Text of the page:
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Stabilization versus inhibition of TAFIa by competitive inhibitors in vitro

Author: Walker, J.B. · Hughes, B. · James, I. · Haddock, P. · Kluft, C. · Bajzar, L.
Institution: Gaubius Instituut TNO
Source:Journal of Biological Chemistry, 11, 278, 8913-8921
Identifier: 237005
doi: doi:10.1074/jbc.M205006200
Keywords: Biology · Biomedical Research · Chemical activation · Tissue · Competitive inhibitors · Biochemistry · 2 guanidinoethylmercaptosuccinic acid · Potato tuber carboxypeptidase inhibitor · Thrombin activatable fibrinolysis inhibitor · Tissue plasminogen activator · Unclassified drug · 3 (2 guanidinoethyl) 2 mercaptosuccinic acid · Carboxypeptidase · Carboxypeptidase inhibitor, plant · Succinic acid derivative · Vegetable protein · Blood clotting · Competitive inhibition · Concentration response · Enzyme kinetics · Enzyme stability · Half life time · In vitro study · Potato · Protein stability · Binding competition · Chemistry · Dose response · Drug antagonism · Metabolism · Theoretical model · Solanum tuberosum · Binding, Competitive · Carboxypeptidase U · Carboxypeptidases · Dose-Response Relationship, Drug · Enzyme Inhibitors · Fibrinolysis · Humans · Kinetics · Models, Theoretical · Plant Proteins · Protein Binding · Succinates · Temperature · Time Factors · Tissue Plasminogen Activator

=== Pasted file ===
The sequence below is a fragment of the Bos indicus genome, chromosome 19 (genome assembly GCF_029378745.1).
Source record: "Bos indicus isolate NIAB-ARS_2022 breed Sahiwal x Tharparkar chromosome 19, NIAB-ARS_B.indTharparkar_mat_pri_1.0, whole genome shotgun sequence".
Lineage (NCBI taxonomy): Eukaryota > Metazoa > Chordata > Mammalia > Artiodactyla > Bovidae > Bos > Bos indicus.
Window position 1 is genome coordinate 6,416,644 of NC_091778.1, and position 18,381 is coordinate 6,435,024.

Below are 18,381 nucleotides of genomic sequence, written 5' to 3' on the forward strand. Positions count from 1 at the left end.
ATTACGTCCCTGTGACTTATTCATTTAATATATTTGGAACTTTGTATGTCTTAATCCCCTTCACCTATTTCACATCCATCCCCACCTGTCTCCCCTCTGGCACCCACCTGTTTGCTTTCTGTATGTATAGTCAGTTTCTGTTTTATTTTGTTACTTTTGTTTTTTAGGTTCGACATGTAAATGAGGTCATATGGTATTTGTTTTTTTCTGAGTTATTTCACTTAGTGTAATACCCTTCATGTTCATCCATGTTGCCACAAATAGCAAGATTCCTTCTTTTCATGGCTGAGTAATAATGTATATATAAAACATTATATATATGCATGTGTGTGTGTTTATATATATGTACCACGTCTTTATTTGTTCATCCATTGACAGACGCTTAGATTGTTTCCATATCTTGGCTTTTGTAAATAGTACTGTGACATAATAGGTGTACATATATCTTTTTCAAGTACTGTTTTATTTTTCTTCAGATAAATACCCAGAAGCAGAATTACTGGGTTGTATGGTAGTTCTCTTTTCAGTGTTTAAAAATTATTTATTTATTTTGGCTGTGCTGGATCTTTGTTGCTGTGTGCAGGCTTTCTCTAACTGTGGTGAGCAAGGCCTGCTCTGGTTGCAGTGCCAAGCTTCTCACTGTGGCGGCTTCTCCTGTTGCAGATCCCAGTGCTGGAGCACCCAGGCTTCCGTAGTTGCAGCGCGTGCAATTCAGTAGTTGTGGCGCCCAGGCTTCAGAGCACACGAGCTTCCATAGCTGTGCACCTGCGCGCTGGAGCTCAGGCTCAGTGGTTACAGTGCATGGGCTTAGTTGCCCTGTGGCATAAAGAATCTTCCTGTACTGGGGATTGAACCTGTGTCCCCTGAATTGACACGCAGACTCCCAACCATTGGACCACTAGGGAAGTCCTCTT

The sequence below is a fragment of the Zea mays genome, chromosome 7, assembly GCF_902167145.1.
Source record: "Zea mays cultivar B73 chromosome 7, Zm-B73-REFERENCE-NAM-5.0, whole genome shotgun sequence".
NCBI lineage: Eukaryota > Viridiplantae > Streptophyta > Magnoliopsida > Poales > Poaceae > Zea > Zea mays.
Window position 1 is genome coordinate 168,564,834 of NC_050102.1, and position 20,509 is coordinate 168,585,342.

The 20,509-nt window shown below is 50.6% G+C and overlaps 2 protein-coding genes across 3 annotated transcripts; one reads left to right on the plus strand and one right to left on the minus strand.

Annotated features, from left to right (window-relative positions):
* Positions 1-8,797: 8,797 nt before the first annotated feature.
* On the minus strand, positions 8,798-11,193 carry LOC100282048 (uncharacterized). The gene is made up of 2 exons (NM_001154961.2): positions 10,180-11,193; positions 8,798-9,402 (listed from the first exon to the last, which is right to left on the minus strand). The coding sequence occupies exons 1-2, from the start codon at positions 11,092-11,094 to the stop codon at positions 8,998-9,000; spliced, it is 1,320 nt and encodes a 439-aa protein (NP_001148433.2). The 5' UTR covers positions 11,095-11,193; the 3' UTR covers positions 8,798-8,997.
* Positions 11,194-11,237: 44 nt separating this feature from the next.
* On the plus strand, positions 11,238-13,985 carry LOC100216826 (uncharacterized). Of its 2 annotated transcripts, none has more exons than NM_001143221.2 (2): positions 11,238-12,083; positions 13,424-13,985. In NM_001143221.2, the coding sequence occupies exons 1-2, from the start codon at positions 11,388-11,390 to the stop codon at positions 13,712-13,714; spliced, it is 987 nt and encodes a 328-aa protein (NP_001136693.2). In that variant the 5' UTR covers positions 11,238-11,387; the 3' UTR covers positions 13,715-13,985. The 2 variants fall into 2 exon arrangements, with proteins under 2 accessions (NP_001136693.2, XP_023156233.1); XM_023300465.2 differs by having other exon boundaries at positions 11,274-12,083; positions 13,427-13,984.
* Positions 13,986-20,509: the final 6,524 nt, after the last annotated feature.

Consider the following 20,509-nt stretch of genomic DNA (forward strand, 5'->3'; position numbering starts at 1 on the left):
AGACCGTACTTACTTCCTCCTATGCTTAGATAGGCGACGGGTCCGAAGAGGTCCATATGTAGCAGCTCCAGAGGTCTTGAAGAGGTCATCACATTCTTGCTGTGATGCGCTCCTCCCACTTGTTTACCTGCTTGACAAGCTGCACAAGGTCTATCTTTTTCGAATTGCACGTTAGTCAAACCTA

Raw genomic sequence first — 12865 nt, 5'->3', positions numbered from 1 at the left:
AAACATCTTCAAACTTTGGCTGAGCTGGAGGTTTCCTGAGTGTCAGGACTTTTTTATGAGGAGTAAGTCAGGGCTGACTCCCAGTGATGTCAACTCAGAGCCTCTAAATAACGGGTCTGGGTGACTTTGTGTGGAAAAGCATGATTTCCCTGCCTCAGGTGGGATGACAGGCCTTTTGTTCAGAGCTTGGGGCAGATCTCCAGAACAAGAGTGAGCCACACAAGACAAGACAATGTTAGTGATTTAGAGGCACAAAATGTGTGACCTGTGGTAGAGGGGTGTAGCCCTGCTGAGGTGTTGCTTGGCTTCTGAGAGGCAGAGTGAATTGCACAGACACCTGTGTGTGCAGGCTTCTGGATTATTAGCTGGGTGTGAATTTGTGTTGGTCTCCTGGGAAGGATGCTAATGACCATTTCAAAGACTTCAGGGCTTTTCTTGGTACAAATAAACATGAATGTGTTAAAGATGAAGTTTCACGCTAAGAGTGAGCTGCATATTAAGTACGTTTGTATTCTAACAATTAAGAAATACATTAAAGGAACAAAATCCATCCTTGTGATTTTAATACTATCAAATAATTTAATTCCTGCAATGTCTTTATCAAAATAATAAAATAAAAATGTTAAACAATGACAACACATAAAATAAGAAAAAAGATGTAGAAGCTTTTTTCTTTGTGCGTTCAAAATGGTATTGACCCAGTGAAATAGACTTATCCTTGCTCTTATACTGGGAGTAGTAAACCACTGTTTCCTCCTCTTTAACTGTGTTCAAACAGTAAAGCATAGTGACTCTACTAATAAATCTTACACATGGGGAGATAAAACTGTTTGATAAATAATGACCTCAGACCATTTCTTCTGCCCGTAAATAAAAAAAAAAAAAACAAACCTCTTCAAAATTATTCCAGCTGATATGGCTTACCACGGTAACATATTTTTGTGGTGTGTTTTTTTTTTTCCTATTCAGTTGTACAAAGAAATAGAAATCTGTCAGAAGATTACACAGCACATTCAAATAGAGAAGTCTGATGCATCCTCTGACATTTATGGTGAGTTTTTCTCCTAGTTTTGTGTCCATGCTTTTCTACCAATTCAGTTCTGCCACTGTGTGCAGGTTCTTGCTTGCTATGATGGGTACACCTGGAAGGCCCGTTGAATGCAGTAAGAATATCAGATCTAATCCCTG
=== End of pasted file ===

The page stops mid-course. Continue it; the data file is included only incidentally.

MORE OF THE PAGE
Two competitive inhibitors of TAFIa (activated thrombin-activable fibrinolysis inhibitor), 2-guanidinoethyl-mercaptosuccinic acid and potato tuber carboxypeptidase inhibitor, variably affect fibrinolysis of clotted human plasma. Depending on their concentration, the inhibitors shortened, prolonged, or had no effect on lysis in vitro. The inhibitor-induced effects were both tissue-type plasminogen activator (tPA) and TAFIa concentration-dependent. Inhibitor-dependent prolongation was favored at lower tPA concentrations. The magnitude of the prolongation increased with TAFIa concentration, and the maximal prolongation observed at each TAFIa concentration increased saturably with respect to TAFIa. A theoretical maximal prolongation of 20-fold was derived from a plot of the maximum prolongation versus TAFIa. This represents, for the first time, a measurement of the maximal antifibrinolytic potential of TAFIa in vitro. Because TAFIa spontaneously decays, the stabilization of TAFIa was investigated as a mechanism explaining the inhibitor-dependent prolongation of lysis. Both inhibitors stabilized TAFIa in a concentration-dependent, non-saturable manner. Although their KI values differed by three orders of magnitude, TAFIa was identically stabilized when the fraction of inhibitor-bound TAFIa was the same. The data fit a model whereby only free TAFIa decays. Therefore, the variable effects of competitive inhibitors of TAFIa on fibrinolysis can be rationalized in terms of free TAFIa and lysis time relative to the half-life of TAFIa.